Editors' ChoiceMyelination

Fibrin Regulates Schwann Cells

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Science's STKE  19 Mar 2002:
Vol. 2002, Issue 124, pp. tw107
DOI: 10.1126/stke.2002.124.tw107

Injured or diseased peripheral nerves are often accessible to molecules in the circulatory system that can interfere with nerve repair and regeneration. Deposition of fibrin (converted from blood-derived fibrinogen) in such regions correlates with inhibition of nerve remyelination. Akassoglou et al. report that when the mouse sciatic nerve is damaged, fibrin promotes Schwann cell proliferation rather than differentiation, thereby inhibiting myelin production. Absence of fibrin in mice accelerated Schwann cell differentiation to a myelinating, nonproliferating state. Treatment of cultured Schwann cells with fibrin activated mitogen-activation protein kinase and also inhibited expression of myelin and fibronectin, an extracellular matrix protein that stimulates Schwann cell differentiation. The authors propose that fibrin-induced proliferation may be required to accommodate regenerating, elongating axons. Subsequent degradation of fibrin would then allow Schwann cells to differentiate and produce new myelin.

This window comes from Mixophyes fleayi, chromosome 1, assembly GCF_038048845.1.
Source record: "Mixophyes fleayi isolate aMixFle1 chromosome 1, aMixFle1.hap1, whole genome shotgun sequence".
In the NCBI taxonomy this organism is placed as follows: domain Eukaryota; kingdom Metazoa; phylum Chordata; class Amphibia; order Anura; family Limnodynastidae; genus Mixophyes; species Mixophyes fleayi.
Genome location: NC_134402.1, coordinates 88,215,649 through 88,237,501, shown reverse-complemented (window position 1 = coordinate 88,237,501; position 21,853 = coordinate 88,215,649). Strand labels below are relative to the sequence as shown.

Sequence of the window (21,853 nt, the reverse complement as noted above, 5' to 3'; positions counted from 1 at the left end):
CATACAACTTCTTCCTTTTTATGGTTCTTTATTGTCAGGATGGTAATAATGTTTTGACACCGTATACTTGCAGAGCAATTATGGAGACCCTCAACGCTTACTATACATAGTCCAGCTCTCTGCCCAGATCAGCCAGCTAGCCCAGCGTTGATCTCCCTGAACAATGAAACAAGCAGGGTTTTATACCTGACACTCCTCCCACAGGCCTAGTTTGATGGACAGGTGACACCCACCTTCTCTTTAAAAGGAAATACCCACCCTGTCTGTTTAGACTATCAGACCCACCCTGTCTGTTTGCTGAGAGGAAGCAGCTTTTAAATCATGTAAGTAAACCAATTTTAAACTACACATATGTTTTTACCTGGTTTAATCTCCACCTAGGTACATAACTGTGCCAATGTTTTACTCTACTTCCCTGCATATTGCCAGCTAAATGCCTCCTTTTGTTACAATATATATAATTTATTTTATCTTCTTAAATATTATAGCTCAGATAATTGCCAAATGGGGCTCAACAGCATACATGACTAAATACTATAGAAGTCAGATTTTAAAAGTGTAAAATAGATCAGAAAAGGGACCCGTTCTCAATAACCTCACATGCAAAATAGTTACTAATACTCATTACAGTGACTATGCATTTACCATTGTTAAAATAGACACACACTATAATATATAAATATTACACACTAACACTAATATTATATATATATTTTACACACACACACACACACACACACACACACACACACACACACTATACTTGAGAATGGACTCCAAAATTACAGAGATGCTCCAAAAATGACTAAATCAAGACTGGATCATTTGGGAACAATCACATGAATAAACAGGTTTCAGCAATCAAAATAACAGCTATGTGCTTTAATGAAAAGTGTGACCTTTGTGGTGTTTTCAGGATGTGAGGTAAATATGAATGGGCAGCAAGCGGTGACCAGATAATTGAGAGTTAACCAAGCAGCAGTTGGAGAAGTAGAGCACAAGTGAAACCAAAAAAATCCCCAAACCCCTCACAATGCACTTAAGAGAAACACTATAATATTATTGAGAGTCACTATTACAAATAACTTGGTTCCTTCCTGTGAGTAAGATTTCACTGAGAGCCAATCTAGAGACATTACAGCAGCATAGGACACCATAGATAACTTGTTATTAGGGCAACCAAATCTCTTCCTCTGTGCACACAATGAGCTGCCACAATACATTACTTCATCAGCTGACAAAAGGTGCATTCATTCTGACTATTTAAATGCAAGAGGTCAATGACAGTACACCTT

K. Akassoglou, W.-M. Yu, P. Akpinar, S. Strickland, Fibrin inhibits peripheral nerve remyelination by regulating Schwann cell differentiation. Neuron 33, 861-875 (2002). [Online Journal]

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